Saurino says a buyer should first look to any warranties issued by the developer. “The terms of these warranties are typically very stringent regarding the duration of the warranty period, notification requirements,” he continues. “So, the buyer should take care to comply with these provisions precisely in notifying the warranty issuer of any problems. Recourse options typically start with warranties as noted, if that doesn’t help, then a dissatisfied buyer should hire an experienced attorney to evaluate the panoply of legal options that may be available.”
Additional resources for consumers are city and/or state agencies that have regulations in place to guide buyers, though they shouldn’t be considered a fail-safe measure. “Usually the municipal building department, the health department, the conservation commission and the engineering department have standards,” says Goodman. “The municipal agency that handles the initial approval of the project is—depending on the town—the planning board or the zoning board of appeal or the city council. All of this changes if the project is a 40B project when the state gets involved.”
Planning boards and zoning boards, however well-intended, have been known to get it wrong. In many cases, what they approve is not easily enforceable once construction commences. So who is responsible when defects are uncovered?
“The good news is that construction practices are better now than they were back in the late 1980s and early 1990s,” says Reddy. “Ultimately, the developer should be responsible for any problems. What we have seen in the past is that they set themselves up with protections through various corporations and if something goes wrong they go bankrupt or disappear and when that happens, it ends up being the owner’s problem.”
From a legal standpoint, it can get confusing, but there is a system in place, explains Goodman. “A developer can be sued as the fault rests with the developer who sets the entire project in motion and who is supposed to see to it that the project has been properly built. It can also rest with the developer who insists on interfering with the construction and the plans and who wants to cut corners,” he continues. “However, the contractors certainly bear much of the blame as they are directly in charge of construction and also try to cut corners. In terms of liability, the developer is liable to the association and the contractors are liable to the developer.”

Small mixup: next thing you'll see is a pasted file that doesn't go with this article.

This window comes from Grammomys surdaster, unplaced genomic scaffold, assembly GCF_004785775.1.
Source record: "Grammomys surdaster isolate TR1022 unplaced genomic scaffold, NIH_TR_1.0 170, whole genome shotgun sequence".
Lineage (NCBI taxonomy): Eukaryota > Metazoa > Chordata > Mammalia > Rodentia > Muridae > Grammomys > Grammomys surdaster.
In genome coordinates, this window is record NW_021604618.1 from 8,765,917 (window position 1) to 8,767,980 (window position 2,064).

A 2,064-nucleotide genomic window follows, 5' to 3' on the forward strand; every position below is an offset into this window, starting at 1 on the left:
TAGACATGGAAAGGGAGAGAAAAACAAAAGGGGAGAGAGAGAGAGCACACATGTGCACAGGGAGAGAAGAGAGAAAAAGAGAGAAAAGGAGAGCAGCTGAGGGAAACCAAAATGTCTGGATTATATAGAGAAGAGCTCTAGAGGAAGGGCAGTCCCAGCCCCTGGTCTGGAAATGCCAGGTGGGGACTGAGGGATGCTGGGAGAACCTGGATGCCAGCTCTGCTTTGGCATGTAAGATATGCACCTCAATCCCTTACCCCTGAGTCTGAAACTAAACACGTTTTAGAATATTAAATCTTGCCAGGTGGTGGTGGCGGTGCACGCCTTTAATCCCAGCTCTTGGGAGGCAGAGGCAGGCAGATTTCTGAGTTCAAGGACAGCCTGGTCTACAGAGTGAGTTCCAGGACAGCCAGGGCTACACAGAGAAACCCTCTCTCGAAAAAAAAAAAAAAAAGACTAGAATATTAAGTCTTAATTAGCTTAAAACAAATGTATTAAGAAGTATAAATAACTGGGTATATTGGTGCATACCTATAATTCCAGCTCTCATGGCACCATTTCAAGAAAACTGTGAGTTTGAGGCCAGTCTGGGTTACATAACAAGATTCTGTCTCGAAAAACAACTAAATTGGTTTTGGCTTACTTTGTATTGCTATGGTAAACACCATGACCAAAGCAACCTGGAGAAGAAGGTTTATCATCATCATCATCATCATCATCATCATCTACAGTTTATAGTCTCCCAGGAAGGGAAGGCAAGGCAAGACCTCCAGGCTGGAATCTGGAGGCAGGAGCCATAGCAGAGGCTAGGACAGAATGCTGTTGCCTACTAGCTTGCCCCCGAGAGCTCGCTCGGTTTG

Statute of Limitations
While some defects are immediately apparent, such as water damage or poorly installed windows which cause drafts, other more significant problems could be on a slow boil—which is tricky, as the clock is ticking with regard to the statute of limitations.
In Massachusetts, for example, Saurino explains that the construction-related limitations periods are set out in the “Statute of Repose, M.G.L. c. 260, sec. 2B.” The basic limitation criteria for filing a legal action for construction defects under the statute are: three years “after the cause of action accrues” (i.e., three years after a person either knew or reasonably should have known of the defect) and (b) in any event, no later than six years after the opening of the improvement for use or substantial completion of the improvement and taking occupancy by the owner.
“These three and six years limitation periods are complicated concepts that have been the subject of much debate and much litigation. Statute of limitation analysis is so fact-specific that it is difficult to point to one specific ‘date’ that triggers the limitation/repose period without extensive discussion of the different circumstances and potential defendants in each case,” says Saurino. “However, the most conservative date for a Massachusetts association to file suit in light of the six year statutory repose period should probably be calculated beginning with the date of the first certificate of occupancy—even partial or temporary for a building.”
Timing is critical, notes Goodman. When a defect is noticed, the buyer or owner should not waste time but do his or her due diligence to ensure the power of the law can be applied. “A lawyer should be contacted to send out an immediate demand consonant with the limited warranty to save rights,” says Goodman. “Keep in mind: it may be incumbent on an individual to start a derivative action against a developer-controlled board before his rights are lost due to the running out of a warranty or the statute of limitations.”
W.B. King is a freelance writer and a frequent contributor to New England Condominium.